You Will Fail Miserably Without This

You Will Fail Miserably Without This

You Will Fail Miserably Without This

Life becomes work, work becomes life. I know, I know. You love events and planning so much it is your life. It’s not work if you love it right? There must be a balance. There needs to be separation. If not I guarantee you will fail.

You have to ask yourself some important questions.

Where does your job and your life begin?

What’s at stake if you lose a balance?

What if all this hard work doesn’t go as planned?

Balancing work and life is a deep topic with many different perspectives. It’s so important we’ve assembled ten approaches to achieve a sound balance.

1. The Zen of Purpose

Ask yourself, “what’s the point in it all?” You need to find that answer. That seems obvious, maybe even melodramatic. But there is a point to it! It’s alright to sacrifice, but it must serve a purpose.

The point can’t be to work, or to just be productive. You can work anywhere and do that work until the end of time. There has to be a purpose to the work that exists outside of the work. Otherwise, you’re just a drone that works to reproduce itself.


Find a purpose for the work. Where do you want it to go? If you want to balance your life with your work, you need to know why you want to be doing that in the first place.

This is a difficult question. One of the big ones that has been asked and pondered since the beginning of time. And your answer is your own. Spend some time on this one and make sure the end result is worthy.

2. Boundaries: Rid Weakness

One of the toughest things in work-life balance is finding when it’s ok to stop work and live! Nobody wants to come home to family and friends and be a grumpy ass.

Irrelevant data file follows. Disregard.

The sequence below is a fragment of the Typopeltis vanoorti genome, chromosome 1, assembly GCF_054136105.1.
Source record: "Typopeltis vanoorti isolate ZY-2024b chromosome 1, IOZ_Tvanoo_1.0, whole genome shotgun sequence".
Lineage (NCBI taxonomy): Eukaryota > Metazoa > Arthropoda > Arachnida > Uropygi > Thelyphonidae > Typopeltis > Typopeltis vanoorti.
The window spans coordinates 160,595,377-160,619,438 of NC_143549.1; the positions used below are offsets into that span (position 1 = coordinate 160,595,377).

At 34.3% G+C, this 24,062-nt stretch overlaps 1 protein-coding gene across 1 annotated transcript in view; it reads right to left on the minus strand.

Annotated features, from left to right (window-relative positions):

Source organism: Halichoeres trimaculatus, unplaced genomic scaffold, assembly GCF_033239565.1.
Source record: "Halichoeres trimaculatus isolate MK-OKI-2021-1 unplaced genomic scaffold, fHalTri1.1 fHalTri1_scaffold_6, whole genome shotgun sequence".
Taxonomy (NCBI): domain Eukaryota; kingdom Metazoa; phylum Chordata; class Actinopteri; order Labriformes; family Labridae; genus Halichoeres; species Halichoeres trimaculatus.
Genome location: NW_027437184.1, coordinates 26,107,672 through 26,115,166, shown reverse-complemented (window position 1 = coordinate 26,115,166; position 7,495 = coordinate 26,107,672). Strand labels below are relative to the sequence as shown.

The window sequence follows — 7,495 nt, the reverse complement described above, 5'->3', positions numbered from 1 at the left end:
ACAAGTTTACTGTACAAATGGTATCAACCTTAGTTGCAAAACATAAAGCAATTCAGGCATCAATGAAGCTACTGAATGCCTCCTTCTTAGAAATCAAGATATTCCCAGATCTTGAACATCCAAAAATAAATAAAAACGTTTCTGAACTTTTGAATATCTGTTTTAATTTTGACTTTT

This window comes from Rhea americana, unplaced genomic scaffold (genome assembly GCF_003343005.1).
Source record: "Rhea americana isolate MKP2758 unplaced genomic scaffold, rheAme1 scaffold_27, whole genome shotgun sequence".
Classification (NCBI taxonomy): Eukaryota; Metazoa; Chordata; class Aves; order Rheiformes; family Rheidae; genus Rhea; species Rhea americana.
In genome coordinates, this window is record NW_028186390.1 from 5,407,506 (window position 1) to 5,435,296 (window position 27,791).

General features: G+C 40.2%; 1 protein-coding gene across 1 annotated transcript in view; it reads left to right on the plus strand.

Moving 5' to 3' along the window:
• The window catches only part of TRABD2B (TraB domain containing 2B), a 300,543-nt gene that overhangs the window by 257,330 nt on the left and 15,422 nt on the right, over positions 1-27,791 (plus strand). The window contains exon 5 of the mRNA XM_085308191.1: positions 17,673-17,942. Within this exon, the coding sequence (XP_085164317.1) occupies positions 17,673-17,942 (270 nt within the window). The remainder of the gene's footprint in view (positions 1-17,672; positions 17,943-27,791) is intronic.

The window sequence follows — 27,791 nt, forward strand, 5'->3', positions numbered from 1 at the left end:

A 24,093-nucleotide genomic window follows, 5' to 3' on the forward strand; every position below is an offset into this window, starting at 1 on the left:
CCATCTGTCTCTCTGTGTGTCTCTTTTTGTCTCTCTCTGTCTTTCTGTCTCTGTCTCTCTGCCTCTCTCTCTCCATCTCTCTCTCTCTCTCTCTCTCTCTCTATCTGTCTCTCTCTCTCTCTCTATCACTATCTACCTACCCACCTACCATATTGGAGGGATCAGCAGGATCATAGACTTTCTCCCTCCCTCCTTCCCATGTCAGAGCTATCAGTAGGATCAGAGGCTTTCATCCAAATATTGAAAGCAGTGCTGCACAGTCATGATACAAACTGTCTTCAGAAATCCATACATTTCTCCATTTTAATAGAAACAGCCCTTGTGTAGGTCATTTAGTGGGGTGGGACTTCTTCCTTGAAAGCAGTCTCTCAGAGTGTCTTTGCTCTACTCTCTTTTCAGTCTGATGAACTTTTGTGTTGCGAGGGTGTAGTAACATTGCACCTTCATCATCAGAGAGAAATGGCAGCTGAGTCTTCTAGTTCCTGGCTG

Make boundaries for yourself that you respect and will not cross. This is tough during events or the night club promoters out there.

Think about specifics; time, place, rules about your work and when it’s ok or necessary to move on. Make these commitments and meet them, or your goals and your relationships will suffer.

You Will Fail Miserably Without This - boundaries

3. Don’t Do This Alone

Relationships are a core piece of balance. Know who is in your life and how you want them to figure into your journey.

The first step is to know who these people are. Choose wisely, think about it for a while. Seek win-wins. Who are the people that you want to take with you, and who are the people who want to come along?

You Will Fail Miserably Without This - dont do it alone

Look for mutual commitment and respect. Make sure they know who you really are and understand what you want in life. Then confide in them. Trust them, and use their input to help you figure things out.

4. You Believe Every Lie

It’s easiest to lie to yourself and you believe everyone you tell. Expectations for meeting your goals have to be realistic. Even though your goals and desires may be unlimited, the time you have in a day is not.

If you want to end your day feeling like you’ve truly accomplished something, you need learn what is and is not realistic for you. Be realistic about the time it takes to do things, not optimistic.